Other itineraries that are appropriate for first-time cruisers include:
Alaska. More than 700,000 cruise visitors flock to the state from May through September for the history, the frontier ambiance, the wildlife and -- above all -- the scenery. Most cruises depart from the Northwest or within Canada, last about seven days, and follow either an Inside Passage of Gulf of Alaska route, with glacial views being a highlight. Cornerstone stops include Juneau, Skagway, Sitka and Ketchikan.
Bermuda. These cruises are plentiful in spring, summer and fall, with weeklong departures offered from the East Coast. In the past -- and cruisers have been sailing here for more than half a century -- mega-ships were not allowed to call and those ships that could were required to stay for three days. Over the last few years, however, the rules have been slowly bent, meaning there are now options for those who want to experience the traditional extended stay as well as folks just dropping by for a day on a more varied itinerary. The major ports are King's Wharf and Hamilton.
Canada/New England. The season runs from May through September, from the East Coast or within Canada. Sailings from 4 to 14 days visit cities including Halifax, Saint John (New Brunswick), St. John's (Newfoundland), and even Newport and Bar Harbor. With a new crop of adventurous excursions for cruisers young and old, it's fair to say that the region is not just for leaf-peepers.
Europe. A cruise is a great way to see this vast region -- hop from country to country without unpacking and repacking your bags! It's now a year-round market (particularly in the Eastern and Western Mediterranean), with itineraries generally ranging from 7 to 14 nights. Eastern Mediterranean cruises generally visit Greece and Turkey while Western Mediterranean voyages skirt the French Riviera, Spain and the Italian coastline. Many lines also sail Baltic cruises that include Stockholm, Copenhagen, Helsinki and several days in historic St. Petersburg, as well as British Isles voyages calling at cities in England, Scotland, Ireland and the Netherlands.
Hawaii. Popular with honeymooners, Hawaii dishes up the exotic landscapes from TV and the movies -- with the advantage of being resolutely American (no need to exchange currency!). Norwegian Cruise Line is the only cruise line offering weeklong all-Hawaiian-island itineraries roundtrip from Honolulu; other lines generally offer lengthier cruises that depart from the mainland U.S. and visit at least one international port, such as Fanning Island or Ensenada. Popular ports of call include Maui, Kauai, Oahu and the Big Island.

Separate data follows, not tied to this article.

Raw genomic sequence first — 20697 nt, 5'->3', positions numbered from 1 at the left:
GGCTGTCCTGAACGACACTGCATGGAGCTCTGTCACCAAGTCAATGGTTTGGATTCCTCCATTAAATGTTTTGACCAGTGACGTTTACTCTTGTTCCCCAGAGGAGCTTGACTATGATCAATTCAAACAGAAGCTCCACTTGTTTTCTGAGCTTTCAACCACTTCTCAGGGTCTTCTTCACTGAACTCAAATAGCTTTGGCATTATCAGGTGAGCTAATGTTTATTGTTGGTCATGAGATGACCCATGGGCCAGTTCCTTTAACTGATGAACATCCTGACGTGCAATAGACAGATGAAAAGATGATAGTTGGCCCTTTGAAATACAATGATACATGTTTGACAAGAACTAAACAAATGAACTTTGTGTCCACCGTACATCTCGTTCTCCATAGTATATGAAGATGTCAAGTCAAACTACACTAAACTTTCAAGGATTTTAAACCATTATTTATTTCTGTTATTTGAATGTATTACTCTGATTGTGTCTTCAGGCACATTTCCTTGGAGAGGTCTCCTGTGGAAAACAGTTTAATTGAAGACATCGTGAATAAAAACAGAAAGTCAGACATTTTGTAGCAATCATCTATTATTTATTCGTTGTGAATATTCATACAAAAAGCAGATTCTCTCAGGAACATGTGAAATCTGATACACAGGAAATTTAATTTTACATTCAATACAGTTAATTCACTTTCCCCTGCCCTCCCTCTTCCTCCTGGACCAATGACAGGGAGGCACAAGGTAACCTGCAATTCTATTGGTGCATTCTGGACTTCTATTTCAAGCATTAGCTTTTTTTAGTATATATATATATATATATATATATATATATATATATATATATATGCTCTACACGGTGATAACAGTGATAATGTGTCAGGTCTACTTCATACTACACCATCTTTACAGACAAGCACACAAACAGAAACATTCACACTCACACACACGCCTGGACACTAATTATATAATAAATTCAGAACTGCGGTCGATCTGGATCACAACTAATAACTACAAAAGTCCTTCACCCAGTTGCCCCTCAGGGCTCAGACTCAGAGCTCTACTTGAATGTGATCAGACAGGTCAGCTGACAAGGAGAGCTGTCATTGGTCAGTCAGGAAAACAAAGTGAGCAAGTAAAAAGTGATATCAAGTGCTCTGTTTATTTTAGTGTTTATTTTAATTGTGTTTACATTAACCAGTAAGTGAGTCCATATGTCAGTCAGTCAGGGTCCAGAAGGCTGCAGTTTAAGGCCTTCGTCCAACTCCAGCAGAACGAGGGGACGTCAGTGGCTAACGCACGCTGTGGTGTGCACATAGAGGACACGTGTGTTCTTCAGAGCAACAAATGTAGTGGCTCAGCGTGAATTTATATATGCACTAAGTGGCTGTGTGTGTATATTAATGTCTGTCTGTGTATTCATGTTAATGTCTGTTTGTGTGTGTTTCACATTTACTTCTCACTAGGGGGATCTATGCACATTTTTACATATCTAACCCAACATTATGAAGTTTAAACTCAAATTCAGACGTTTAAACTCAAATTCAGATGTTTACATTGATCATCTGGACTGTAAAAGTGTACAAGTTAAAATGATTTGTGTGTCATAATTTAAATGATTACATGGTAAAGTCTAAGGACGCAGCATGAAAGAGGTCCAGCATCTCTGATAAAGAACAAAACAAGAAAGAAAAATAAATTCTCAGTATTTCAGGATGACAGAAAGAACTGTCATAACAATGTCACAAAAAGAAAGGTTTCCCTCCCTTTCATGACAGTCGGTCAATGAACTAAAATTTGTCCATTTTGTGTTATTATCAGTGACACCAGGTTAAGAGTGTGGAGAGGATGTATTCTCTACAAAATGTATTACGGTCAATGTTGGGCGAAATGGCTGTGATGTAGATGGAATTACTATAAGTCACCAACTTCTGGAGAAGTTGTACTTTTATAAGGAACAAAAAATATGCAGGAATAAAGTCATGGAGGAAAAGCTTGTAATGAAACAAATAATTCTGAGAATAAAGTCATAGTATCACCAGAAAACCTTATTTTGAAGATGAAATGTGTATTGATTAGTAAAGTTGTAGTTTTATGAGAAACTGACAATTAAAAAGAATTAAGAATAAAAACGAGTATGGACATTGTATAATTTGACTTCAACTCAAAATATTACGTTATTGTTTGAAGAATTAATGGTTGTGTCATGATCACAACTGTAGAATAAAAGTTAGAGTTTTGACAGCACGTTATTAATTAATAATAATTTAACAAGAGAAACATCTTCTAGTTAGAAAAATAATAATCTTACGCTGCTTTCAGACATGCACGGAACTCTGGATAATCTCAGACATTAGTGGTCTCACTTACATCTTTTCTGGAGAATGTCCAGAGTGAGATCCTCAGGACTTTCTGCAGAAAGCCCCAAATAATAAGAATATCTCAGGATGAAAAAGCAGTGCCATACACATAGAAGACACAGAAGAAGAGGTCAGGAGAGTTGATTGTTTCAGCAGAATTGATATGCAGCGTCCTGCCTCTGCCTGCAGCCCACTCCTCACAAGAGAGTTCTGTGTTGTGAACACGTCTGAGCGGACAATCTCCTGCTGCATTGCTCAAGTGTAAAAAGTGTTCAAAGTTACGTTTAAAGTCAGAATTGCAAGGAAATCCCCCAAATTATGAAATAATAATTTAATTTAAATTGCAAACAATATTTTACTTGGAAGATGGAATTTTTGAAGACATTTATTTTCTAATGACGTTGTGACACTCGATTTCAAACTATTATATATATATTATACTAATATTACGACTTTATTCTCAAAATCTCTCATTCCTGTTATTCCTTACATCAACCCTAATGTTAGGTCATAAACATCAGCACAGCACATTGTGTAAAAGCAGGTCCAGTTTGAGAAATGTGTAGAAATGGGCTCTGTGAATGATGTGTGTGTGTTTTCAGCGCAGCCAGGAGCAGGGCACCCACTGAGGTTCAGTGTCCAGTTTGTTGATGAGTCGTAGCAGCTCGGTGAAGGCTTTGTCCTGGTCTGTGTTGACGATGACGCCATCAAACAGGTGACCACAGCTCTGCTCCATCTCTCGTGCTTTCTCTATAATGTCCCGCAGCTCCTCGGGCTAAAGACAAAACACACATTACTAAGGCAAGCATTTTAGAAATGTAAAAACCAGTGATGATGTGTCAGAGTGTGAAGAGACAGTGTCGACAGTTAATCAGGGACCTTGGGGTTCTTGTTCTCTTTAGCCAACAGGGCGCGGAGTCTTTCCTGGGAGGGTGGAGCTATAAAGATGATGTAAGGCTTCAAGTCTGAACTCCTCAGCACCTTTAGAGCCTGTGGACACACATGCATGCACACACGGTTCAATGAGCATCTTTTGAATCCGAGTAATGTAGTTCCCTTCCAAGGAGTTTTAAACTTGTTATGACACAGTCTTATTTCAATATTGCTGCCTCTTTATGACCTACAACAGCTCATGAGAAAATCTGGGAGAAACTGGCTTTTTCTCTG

Ready, Set, Go!
Now that you've got the basics, it's time to choose that itinerary and plan that cruise! Still perplexed? Here are some additional resources you may find helpful:
Cruise Critic's Cruise Reviews: See how professional writers and fellow cruisers rate the various cruise ships on cabins, dining options, public areas and more.
Ports: Get advice on the best attractions, restaurants and activities in ports of call around the world.
Features: Looking for the best cruises for families, seniors or couples? Want the lowdown on cruise line policies, new cruise ships and industry trends? You'll find it all in our Features section.
Cruise Styles: If you're looking for more information on your cruising lifestyle (family, gay and lesbian, travelers with disabilities) or specialty cruising (world cruises, theme cruises and river cruises), you'll find your own niche here.
Cruise Critic's Message Boards: Correspond with other cruisers about all things cruise-related.
--updated by Erica Silverstein, Features Editor